'Alien' End With Ripley Dead? Producer Walter Hill Chuckles at 'One of the Worst Ideas We Ever Heard'

Ridley Scott blew the minds of Alien fans right out of the airlock when he recently revealed that his 1979 franchise-launching classic might have had a very different ending. Speaking to Entertainment Weekly, Scott explained that, had he had his way, Sigourney Weaver‘s classic action hero, Ellen Ripley, wouldn’t have survived to see one sequel, let alone three. “I thought that the alien should come in, and Ripley harpoons it and it makes no difference, so it slams through her mask and rips her head off,” he said, adding that the Xenomorph would then display a previously unrevealed talent for mimicry, impersonating deceased Nostromo captain Dallas (Tom Skerritt) to say, “I’m signing off.” Fortunately, 20th Century Fox intervened to save Ripley’s life, ejecting Scott’s suggested ending into deep space.

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Chatting with Yahoo Movies recently, one of the architects of the original Alien — writer/director Walter Hill, who produced the film with his creative partner, David Giler — confirmed both Scott’s original plans for the final scene, and the distaste it immediately inspired. “We thought it was one of the worst ideas we ever heard,” Hill says, with a chuckle. “And we did what we could to squelch the idea. In the end, good sense prevailed.”

Ripley’s death certainly wasn’t among the creative decisions made by Hill and Giler when they picked up Dan O’Bannon’s original screenplay, and penned several drafts of their own. While O’Bannon receives sole “Screenplay by” credit, Hill’s contributions are well-documented and include the introduction of Ian Holm’s android science officer, Ash. His presence paved the way for popular ‘bots to come, including Lance Henriksen‘s Bishop in Aliens and Michael Fassbender‘s David in Prometheus and Walter in the upcoming Alien: Covenant, also directed by Scott.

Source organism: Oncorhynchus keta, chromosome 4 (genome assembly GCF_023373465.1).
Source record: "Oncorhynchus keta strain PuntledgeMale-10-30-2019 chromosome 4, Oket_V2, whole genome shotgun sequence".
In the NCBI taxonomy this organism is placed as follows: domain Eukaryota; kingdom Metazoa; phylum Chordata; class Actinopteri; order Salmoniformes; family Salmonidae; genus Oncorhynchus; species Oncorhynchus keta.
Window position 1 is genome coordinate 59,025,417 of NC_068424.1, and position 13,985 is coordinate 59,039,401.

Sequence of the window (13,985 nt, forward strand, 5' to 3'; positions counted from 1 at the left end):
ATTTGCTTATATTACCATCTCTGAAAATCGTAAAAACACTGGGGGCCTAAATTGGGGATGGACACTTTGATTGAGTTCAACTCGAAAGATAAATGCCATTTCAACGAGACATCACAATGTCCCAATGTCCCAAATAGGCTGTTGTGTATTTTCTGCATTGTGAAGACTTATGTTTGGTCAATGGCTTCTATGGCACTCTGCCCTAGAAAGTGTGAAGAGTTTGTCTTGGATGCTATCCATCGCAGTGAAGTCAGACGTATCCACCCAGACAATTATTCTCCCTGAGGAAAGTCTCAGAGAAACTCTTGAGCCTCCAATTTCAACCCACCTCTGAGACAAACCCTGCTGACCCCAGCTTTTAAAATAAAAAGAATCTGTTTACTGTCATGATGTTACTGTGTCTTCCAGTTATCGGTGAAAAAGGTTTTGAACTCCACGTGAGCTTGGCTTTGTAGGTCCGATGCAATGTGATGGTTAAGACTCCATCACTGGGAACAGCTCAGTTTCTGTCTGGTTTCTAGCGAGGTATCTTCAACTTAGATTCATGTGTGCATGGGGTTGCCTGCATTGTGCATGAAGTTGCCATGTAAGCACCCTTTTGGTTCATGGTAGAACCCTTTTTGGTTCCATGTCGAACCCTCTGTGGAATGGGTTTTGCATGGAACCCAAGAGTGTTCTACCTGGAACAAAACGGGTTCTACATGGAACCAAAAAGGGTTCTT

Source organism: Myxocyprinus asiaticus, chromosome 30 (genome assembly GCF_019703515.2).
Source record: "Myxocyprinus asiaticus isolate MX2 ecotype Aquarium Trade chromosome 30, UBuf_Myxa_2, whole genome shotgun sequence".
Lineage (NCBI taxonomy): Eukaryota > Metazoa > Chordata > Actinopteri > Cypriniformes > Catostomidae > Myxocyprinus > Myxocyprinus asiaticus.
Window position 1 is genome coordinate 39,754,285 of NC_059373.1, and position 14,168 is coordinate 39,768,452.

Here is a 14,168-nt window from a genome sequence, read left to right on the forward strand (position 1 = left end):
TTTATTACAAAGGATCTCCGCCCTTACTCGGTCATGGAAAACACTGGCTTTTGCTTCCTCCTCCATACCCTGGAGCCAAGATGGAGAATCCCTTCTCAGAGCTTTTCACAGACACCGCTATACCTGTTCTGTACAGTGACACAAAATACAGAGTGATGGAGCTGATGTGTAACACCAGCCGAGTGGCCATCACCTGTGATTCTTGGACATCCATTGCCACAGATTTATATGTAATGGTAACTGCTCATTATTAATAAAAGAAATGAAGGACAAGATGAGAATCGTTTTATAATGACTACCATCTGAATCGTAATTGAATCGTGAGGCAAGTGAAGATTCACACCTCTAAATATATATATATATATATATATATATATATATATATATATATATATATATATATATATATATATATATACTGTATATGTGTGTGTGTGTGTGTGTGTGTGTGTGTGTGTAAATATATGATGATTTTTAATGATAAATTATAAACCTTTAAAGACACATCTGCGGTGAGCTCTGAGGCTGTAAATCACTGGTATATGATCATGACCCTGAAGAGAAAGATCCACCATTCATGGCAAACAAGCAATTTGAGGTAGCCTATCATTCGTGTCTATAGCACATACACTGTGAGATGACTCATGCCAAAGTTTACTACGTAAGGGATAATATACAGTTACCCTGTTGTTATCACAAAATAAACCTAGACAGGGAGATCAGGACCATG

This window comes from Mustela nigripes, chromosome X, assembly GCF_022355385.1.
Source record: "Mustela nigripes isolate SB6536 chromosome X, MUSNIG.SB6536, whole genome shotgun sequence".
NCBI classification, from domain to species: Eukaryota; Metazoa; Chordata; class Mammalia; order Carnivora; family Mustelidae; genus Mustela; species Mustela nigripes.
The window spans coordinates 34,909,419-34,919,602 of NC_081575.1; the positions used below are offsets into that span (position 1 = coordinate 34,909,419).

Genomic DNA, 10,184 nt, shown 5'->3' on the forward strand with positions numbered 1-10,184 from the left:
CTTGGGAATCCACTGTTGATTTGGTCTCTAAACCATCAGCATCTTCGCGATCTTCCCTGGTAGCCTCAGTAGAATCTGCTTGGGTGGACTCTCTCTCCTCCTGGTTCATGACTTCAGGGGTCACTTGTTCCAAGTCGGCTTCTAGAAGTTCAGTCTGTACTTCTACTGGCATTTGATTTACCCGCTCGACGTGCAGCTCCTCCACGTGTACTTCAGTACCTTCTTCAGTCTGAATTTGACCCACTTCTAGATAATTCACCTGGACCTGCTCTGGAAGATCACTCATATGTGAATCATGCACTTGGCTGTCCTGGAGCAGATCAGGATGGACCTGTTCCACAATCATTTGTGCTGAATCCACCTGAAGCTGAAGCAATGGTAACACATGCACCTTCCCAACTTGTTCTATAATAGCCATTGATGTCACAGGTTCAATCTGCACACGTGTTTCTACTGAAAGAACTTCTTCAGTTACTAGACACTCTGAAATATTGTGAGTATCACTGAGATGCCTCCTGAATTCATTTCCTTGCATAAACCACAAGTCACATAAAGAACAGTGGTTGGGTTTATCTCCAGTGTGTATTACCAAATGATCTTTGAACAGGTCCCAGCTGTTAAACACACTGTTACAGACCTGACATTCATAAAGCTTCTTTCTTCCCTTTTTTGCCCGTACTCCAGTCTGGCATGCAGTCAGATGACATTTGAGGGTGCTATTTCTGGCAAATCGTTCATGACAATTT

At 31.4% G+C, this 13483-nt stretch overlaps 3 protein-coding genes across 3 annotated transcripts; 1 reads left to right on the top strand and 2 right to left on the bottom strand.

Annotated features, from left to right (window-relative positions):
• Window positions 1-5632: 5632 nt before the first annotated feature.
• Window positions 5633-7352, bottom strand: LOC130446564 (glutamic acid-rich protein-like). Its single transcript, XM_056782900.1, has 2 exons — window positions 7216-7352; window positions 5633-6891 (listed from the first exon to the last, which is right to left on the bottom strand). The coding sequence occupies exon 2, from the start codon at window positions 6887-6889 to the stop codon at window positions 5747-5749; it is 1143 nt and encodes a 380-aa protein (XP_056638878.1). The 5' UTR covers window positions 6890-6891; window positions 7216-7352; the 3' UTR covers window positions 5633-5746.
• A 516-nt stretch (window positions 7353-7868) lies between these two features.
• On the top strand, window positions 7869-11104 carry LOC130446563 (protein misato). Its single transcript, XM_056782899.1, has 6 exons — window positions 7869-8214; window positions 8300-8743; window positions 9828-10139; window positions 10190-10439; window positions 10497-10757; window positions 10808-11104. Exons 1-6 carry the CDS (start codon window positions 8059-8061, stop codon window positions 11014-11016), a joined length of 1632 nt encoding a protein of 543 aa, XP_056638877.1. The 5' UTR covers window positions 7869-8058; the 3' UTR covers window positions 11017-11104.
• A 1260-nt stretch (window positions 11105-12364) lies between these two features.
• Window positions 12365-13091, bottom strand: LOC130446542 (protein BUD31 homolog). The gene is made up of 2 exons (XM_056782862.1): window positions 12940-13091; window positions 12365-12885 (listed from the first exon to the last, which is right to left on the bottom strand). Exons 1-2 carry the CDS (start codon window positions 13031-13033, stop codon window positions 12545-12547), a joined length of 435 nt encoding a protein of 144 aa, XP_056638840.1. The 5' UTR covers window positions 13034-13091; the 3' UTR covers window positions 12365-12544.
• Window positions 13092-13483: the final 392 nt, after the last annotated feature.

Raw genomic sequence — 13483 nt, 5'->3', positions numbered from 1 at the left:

Besides co-writing and producing Alien, Hill came very close to directing the film, but ultimately declined — a decision he doesn’t regret. “My heart wasn’t in it,” says the 75-year-old filmmaker, whose latest movie, The Assignment, opens in theaters and on VOD on April 7. His choice was partly motivated by an opportunity to helm a Western, a lifelong dream of his, which would have conflicted with Alien‘s production schedule. (While that project fell apart at the last minute, Hill would go on to make several Westerns, including 1980’s The Long Riders, 1995’s Wild Bill, and the 2004 pilot episode of HBO’s Deadwood.)

But Hill also acknowledges he was daunted by the technical demands of bringing Alien to life. “Technology was very different then,” he explains. “You worked with models and a lot of different things to make those effects shots. Frankly, I didn’t think I had the patience for it.”

While Hill disagreed with his successor’s desired ending, he firmly believes that Scott’s “magnificent direction” is the main reason we’re still talking about Alien — and still watching Alien sequels — nearly four decades later. “We who are part of this franchise are eternally indebted to his skills,” remarks Hill, adding that he hasn’t been directly involved in the Alien series since the controversial third installment in 1992, directed by David Fincher, which Hill co-wrote with Giler. “After all these years, I still say it’s [Scott’s] best movie,” Hill says. “He’s done a lot of good ones, but Alien is his best-realized motion picture.”

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